COVID-19 vaccinations for children ages 5-11 are now approved, following the most rigorous vaccine safety process in history.
But should you vaccinate your child against the coronavirus? Absolutely, say pediatricians at the Massachusetts Medical Society (MMS) and the Massachusetts Chapter of the American Academy of Pediatrics (MAAP).
“As pediatricians, our advice is simple—vaccinate your children against COVID-19,” the groups urged.
When? The sooner the better, say pediatricians at HealthyChildren.org.
Five reasons why—and why now
1.) The COVID vaccine for 5-11-year-olds is safe. The COVID-19 vaccine will NOT cause children to become infected by the virus and there is a very low risk of side effects. This new, low-dose vaccine was designed specifically for children.
2.) It will save lives today and for years to come. In the late 1700s, American scientists developed the smallpox vaccine, and we’re lucky they did—millions of lives have been saved. Likewise, the polio vaccine, developed in the 1950s, has saved countless people from paralysis and death.
Today, we have an opportunity to halt COVID-19 in its tracks, but we need to act now. Cases are already rising in Worcester and winter is coming, which means more time indoors, where viruses are more easily spread.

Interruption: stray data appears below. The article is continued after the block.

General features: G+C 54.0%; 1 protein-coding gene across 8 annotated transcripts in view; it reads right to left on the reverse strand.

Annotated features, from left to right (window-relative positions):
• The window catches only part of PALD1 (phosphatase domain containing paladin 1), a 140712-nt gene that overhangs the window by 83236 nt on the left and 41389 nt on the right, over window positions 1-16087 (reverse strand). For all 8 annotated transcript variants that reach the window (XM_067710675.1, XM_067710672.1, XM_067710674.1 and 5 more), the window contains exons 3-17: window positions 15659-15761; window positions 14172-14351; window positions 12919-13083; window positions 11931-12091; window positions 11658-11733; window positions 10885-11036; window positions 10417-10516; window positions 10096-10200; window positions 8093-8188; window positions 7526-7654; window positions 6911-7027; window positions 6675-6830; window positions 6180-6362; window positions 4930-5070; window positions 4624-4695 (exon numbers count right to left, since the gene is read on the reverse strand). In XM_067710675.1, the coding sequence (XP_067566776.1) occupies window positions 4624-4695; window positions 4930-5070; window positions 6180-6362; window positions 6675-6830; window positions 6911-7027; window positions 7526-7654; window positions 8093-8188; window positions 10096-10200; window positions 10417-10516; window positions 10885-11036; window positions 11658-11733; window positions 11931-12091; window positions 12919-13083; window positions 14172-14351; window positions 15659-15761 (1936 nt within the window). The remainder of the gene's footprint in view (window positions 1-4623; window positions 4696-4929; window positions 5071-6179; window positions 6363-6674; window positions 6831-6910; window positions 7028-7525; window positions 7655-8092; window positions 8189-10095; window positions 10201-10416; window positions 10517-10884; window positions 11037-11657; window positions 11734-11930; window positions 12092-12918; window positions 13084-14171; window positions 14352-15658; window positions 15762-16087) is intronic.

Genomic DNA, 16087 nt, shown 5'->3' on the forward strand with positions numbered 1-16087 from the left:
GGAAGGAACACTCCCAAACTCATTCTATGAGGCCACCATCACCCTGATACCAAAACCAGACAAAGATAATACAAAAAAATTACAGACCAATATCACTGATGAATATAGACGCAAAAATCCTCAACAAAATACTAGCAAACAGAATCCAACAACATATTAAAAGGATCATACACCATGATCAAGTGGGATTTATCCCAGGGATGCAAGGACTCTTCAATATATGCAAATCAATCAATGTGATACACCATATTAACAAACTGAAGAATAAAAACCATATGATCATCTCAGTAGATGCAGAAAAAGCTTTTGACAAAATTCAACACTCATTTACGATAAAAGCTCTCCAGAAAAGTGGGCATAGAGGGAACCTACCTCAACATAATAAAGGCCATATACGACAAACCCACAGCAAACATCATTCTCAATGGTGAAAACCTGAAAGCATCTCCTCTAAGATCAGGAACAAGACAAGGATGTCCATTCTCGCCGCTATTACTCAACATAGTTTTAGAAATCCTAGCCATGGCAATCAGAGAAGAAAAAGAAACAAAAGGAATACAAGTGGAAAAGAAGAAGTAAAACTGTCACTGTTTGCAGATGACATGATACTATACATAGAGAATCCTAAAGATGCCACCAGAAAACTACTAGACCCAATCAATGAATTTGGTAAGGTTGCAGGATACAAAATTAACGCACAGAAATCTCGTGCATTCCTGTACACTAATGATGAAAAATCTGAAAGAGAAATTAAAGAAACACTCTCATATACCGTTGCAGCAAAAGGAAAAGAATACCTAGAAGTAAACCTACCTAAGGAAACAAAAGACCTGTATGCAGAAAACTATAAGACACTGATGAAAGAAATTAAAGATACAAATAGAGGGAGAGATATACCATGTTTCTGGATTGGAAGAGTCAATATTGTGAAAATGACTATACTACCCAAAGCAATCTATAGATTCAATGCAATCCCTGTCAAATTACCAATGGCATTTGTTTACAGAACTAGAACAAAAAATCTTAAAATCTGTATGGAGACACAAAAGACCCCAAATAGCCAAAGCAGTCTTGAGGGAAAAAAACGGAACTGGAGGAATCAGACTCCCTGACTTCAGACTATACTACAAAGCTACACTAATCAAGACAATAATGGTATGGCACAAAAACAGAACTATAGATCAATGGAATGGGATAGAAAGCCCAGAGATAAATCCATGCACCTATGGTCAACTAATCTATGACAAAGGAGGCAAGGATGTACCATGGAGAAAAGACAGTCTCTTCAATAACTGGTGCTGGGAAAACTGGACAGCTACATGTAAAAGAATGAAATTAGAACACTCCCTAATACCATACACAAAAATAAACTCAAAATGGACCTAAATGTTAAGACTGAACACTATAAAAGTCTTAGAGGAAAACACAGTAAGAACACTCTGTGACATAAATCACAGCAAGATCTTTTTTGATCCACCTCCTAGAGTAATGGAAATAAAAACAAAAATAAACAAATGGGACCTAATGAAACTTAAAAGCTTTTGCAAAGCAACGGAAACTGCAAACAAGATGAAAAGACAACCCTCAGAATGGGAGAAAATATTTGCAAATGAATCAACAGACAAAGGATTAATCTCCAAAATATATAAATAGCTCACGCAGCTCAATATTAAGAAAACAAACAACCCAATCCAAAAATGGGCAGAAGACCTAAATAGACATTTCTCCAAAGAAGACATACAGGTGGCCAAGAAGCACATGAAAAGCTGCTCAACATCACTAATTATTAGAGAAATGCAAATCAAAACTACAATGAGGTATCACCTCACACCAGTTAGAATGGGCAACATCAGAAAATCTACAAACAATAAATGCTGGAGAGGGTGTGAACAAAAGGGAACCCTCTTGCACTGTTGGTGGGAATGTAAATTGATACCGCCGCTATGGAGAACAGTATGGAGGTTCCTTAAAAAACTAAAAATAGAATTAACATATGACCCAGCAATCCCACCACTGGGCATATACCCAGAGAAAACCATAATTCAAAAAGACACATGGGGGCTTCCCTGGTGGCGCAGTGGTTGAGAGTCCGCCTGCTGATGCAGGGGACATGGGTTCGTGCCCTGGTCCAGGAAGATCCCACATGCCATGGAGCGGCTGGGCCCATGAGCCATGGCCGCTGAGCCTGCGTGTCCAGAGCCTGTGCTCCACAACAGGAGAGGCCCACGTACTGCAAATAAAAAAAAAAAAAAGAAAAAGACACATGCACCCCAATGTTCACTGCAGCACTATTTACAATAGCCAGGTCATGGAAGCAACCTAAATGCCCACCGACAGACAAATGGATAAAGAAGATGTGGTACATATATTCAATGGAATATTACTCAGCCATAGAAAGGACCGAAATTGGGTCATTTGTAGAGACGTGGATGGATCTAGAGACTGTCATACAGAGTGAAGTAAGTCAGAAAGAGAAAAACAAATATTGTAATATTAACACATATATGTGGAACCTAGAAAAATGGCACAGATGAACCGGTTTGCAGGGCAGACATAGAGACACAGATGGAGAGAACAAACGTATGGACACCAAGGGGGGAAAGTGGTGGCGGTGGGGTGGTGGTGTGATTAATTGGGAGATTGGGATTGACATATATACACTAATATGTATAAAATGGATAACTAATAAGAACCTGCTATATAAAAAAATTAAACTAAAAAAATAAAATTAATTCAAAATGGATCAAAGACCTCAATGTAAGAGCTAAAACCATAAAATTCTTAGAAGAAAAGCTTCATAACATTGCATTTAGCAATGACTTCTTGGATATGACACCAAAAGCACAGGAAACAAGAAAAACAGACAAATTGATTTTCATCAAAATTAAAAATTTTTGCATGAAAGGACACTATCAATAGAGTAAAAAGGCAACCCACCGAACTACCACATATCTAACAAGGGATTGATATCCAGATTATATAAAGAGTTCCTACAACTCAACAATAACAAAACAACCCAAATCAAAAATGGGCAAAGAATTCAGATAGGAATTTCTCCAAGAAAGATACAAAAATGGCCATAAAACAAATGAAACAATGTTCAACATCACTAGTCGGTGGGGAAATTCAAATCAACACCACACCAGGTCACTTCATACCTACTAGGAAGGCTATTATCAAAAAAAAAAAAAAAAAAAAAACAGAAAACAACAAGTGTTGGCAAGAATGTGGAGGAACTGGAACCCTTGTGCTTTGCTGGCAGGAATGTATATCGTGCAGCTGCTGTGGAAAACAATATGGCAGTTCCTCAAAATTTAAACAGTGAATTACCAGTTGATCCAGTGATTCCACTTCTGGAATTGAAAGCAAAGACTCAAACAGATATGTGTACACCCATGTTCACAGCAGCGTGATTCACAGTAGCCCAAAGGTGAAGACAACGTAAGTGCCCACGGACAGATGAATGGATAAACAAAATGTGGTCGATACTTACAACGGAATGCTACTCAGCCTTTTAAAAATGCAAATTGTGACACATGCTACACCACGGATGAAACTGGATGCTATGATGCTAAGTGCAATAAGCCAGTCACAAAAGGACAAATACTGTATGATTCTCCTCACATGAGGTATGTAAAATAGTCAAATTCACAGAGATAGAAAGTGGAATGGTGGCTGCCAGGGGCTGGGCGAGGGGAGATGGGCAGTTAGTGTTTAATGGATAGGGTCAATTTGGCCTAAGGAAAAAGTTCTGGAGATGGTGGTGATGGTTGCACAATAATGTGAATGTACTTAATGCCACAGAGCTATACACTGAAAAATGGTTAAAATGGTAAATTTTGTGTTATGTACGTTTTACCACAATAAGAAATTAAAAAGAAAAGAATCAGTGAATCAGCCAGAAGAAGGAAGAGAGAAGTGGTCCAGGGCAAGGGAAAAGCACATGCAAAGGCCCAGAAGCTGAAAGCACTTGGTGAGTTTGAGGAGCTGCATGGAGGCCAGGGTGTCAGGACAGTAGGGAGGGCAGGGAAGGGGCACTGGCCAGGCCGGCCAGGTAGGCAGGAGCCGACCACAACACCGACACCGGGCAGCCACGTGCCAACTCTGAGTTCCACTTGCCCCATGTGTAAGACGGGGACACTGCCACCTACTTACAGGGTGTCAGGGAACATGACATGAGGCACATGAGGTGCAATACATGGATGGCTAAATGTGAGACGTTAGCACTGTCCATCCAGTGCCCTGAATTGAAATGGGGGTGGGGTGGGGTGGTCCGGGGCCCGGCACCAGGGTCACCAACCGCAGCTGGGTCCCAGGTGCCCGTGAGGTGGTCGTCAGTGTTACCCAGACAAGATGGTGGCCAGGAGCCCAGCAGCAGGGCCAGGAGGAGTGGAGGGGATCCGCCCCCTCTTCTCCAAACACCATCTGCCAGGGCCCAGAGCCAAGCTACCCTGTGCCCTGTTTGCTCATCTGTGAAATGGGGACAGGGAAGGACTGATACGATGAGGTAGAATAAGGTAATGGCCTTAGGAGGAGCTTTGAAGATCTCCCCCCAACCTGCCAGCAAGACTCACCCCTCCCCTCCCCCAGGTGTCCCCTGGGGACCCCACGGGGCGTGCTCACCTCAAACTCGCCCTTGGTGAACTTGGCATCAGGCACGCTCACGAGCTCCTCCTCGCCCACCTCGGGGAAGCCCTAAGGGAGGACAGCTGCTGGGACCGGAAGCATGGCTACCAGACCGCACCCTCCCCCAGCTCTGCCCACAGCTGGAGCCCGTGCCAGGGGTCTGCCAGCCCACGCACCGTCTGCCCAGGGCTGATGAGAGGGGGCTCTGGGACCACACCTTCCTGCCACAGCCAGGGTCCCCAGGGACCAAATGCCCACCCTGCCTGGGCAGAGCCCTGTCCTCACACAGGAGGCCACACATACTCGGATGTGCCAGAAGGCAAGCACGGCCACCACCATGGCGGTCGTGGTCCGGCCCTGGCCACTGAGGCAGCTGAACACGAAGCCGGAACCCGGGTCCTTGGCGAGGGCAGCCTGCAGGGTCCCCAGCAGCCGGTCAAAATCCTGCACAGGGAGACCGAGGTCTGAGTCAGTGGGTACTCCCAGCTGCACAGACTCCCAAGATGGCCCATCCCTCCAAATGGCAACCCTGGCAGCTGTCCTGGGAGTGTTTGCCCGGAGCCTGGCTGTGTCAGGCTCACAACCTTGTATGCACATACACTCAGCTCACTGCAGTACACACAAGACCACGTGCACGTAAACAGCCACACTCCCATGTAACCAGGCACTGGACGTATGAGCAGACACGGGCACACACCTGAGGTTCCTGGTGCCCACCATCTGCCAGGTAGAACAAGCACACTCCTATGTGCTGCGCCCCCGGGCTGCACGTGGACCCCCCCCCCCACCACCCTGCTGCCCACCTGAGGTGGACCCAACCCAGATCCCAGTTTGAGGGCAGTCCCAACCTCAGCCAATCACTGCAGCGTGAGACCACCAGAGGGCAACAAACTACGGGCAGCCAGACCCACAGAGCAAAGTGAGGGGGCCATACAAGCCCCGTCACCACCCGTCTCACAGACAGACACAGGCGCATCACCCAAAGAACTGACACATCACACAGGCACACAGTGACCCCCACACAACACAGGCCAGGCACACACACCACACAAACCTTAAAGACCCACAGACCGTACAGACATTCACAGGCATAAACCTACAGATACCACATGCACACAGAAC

3.) It protects children from serious illness and long-term complications. Serious cases of COVID-19 are rare in children, but hospitalizations and long-term complications do occur. The best way to protect them—and have the peace of mind of knowing they’re protected—is through vaccination.
4.) It honors and safeguards educators and support staff. By vaccinating children, parents and caregivers show respect for those who care for young people, including educators and support staff such as bus drivers and food service workers. Children want to be safe and want others to be safe, so let’s follow their lead.
5.) It keeps families working and the entire community running. When you help stop the spread of COVID-19 by getting vaccinated, you help the whole community. Early educators stay safe and healthy so programs can remain open; families can work, knowing children are cared for; and businesses have fewer sick days, which benefits the local and state economy.
The pandemic showed us how important early education and school programs really are, so let’s protect them.
Schedule a COVID-19 vaccination for your 5-11-year-old. Contact your child’s pediatrician, visit vaxfinder.mass.gov, or attend an upcoming Mobile Vaccination Clinic. To help prepare for their vaccination, follow recommendations from the Massachusetts Department of Public Health.